During a therapy session, the teen talks to the therapist about their feelings, thoughts, behaviors, and relationships. The patient and therapist can discuss alternate ways of thinking or taking action, which often helps the teen to cope more effectively with depressive symptoms, improve social and problem solving skills, and increase self-confidence.

While it is important to involve parents in some aspects of their adolescent's treatment (particularly regarding education and ensuring safety), parents usually do not sit in the room with the teen and therapist throughout all therapy discussions. The reason for this is that adolescents have a right to privacy and may be reluctant to openly discuss important topics when parents are present.

The initial therapy sessions often focus on trying to identify the factors that are contributing to and maintaining depression. Initial therapy often includes changing unproductive behavior patterns that are common during episodes of depression. Although psychotherapy can lessen depression within several weeks, the greatest benefit of therapy may not be seen for eight to 10 weeks or longer.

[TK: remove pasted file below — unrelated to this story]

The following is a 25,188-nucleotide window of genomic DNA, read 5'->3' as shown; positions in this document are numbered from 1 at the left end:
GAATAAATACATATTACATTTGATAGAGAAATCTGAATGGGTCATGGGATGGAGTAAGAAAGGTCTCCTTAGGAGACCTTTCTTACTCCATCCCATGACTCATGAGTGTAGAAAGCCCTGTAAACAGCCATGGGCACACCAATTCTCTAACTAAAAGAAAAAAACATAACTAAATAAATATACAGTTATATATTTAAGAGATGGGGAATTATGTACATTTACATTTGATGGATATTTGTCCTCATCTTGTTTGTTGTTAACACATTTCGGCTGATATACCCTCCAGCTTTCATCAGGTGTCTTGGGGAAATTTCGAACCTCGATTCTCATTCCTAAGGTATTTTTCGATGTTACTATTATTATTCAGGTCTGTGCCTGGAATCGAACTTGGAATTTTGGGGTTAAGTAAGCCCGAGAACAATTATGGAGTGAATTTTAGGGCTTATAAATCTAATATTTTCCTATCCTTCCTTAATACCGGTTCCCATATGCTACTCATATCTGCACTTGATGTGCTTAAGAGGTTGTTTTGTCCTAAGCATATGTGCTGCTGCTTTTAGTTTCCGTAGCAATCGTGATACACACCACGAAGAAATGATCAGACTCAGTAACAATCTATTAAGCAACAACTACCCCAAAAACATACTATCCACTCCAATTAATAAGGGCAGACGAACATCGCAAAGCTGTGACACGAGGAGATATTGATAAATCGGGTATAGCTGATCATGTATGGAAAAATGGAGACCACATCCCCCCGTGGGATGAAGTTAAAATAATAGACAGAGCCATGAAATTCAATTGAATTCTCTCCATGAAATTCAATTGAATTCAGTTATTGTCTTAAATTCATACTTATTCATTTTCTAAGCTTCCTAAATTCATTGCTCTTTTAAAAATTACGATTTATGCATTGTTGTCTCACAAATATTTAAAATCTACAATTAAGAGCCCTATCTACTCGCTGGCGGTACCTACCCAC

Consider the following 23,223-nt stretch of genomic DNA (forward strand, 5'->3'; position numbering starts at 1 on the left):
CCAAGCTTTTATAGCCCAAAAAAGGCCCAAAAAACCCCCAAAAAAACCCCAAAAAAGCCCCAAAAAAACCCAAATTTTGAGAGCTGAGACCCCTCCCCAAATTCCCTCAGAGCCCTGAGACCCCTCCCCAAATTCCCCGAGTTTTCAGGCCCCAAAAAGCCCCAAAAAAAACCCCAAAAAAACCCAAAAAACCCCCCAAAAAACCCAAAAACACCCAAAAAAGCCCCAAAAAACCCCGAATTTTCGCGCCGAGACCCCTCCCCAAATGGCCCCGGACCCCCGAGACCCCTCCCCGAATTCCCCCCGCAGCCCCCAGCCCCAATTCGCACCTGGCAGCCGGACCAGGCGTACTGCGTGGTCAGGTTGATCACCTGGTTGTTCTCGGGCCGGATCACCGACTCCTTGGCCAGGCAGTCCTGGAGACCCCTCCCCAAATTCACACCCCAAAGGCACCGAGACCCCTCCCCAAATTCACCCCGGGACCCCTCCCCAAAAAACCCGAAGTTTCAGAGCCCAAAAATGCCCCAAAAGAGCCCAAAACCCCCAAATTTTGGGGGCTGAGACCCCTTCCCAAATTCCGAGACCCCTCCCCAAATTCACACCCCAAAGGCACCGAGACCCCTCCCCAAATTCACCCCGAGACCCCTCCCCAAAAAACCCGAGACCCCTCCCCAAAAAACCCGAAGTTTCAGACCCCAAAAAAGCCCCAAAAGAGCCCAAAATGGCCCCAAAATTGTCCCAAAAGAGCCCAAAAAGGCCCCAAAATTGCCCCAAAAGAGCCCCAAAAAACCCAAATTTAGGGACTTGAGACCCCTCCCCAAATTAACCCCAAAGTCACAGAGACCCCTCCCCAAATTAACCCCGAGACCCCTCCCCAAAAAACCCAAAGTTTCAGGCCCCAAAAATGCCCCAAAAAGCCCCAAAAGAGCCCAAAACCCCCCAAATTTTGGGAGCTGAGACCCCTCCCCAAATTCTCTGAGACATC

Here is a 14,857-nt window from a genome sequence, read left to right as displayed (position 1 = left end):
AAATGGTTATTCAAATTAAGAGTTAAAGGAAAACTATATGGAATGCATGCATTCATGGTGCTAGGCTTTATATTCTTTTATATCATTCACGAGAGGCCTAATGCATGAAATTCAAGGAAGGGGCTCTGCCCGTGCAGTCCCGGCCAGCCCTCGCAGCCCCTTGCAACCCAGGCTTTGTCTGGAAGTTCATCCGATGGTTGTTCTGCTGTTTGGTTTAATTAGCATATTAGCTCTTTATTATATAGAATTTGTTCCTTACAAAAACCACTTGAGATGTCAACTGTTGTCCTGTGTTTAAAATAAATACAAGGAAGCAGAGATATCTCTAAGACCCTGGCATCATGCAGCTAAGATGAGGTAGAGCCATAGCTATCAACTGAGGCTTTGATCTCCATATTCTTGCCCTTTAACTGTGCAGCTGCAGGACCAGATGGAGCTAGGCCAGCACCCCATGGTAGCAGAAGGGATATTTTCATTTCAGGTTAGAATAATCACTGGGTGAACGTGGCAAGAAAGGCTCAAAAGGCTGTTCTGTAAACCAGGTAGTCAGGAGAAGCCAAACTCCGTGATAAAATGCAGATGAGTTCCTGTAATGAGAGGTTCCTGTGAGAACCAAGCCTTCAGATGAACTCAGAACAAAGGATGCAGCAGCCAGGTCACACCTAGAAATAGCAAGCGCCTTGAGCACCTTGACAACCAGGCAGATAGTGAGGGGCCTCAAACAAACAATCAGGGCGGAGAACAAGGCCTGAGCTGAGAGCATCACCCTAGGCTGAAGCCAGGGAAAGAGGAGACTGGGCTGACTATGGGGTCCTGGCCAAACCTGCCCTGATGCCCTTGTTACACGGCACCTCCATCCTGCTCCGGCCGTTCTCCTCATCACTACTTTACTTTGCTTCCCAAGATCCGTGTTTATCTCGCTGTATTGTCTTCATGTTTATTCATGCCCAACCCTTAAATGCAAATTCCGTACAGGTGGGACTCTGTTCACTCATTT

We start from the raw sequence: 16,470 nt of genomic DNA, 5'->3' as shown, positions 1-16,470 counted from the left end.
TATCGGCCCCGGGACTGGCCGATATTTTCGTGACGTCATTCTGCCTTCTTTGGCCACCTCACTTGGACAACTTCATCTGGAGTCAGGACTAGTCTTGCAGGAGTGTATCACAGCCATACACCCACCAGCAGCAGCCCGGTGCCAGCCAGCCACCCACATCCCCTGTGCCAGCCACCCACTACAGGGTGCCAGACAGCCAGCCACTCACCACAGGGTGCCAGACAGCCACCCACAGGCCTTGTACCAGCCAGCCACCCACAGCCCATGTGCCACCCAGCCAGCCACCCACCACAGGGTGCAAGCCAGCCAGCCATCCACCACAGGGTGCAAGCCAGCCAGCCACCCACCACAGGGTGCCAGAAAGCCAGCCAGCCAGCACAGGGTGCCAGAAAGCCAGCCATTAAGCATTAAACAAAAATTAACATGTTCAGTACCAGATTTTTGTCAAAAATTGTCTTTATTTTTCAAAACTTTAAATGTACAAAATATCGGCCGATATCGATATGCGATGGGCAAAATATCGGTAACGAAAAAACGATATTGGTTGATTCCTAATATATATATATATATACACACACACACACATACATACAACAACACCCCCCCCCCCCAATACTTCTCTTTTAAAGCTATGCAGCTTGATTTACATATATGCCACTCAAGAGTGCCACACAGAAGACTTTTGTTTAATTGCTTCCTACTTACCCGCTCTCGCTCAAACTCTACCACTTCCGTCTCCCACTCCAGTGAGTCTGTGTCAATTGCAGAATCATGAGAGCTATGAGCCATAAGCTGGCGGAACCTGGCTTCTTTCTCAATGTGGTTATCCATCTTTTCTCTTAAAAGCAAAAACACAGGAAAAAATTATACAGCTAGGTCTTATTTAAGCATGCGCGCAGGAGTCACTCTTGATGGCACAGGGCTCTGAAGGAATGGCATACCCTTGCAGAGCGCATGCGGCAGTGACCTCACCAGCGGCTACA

Psychotherapy can be provided by a range of healthcare professionals with appropriate training, including a psychiatrist, psychologist, clinical social worker, or clinical nurse specialist. When choosing a therapist, it is important to consider the therapist's training and experience with adolescents and evidence based practice, as well as the therapist's willingness to incorporate family members in the therapy.

Below are some examples of useful questions to ask of the therapist:

What type of training or experience do you have treating depression in adolescents?

Are family members included in some aspects of the treatment? How?

What is your experience in using cognitive behavioral therapy (CBT) or interpersonal psychotherapy for depression? These types of therapy have been shown to be effective in adolescents.